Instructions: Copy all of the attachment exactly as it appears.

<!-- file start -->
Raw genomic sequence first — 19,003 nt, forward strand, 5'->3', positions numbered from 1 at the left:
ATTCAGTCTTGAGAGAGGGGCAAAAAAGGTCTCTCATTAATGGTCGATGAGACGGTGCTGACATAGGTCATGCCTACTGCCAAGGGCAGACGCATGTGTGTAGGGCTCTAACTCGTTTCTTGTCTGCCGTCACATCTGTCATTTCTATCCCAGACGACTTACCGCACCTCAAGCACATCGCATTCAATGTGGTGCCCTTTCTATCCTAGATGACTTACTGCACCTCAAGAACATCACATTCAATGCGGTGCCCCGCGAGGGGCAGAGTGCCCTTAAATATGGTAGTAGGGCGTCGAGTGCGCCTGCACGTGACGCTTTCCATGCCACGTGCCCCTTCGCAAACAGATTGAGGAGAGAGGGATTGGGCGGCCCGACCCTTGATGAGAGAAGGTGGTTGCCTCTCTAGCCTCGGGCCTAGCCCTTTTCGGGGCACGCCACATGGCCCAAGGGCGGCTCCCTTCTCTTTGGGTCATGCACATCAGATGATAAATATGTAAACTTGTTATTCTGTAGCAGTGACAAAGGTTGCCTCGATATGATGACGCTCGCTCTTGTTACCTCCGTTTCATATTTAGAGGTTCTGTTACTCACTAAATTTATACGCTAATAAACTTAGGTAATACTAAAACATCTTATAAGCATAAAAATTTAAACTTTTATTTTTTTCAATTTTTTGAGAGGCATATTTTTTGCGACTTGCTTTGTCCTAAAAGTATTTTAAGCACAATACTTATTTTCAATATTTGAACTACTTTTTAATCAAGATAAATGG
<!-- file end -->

Raw genomic sequence first — 19,003 nt, forward strand, 5'->3', positions numbered from 1 at the left:
ATTCAGTCTTGAGAGAGGGGCAAAAAAGGTCTCTCATTAATGGTCGATGAGACGGTGCTGACATAGGTCATGCCTACTGCCAAGGGCAGACGCATGTGTGTAGGGCTCTAACTCGTTTCTTGTCTGCCGTCACATCTGTCATTTCTATCCCAGACGACTTACCGCACCTCAAGCACATCGCATTCAATGTGGTGCCCTTTCTATCCTAGATGACTTACTGCACCTCAAGAACATCACATTCAATGCGGTGCCCCGCGAGGGGCAGAGTGCCCTTAAATATGGTAGTAGGGCGTCGAGTGCGCCTGCACGTGACGCTTTCCATGCCACGTGCCCCTTCGCAAACAGATTGAGGAGAGAGGGATTGGGCGGCCCGACCCTTGATGAGAGAAGGTGGTTGCCTCTCTAGCCTCGGGCCTAGCCCTTTTCGGGGCACGCCACATGGCCCAAGGGCGGCTCCCTTCTCTTTGGGTCATGCACATCAGATGATAAATATGTAAACTTGTTATTCTGTAGCAGTGACAAAGGTTGCCTCGATATGATGACGCTCGCTCTTGTTACCTCCGTTTCATATTTAGAGGTTCTGTTACTCACTAAATTTATACGCTAATAAACTTAGGTAATACTAAAACATCTTATAAGCATAAAAATTTAAACTTTTATTTTTTTCAATTTTTTGAGAGGCATATTTTTTGCGACTTGCTTTGTCCTAAAAGTATTTTAAGCACAATACTTATTTTCAATATTTGAACTACTTTTTAATCAAGATAAATGG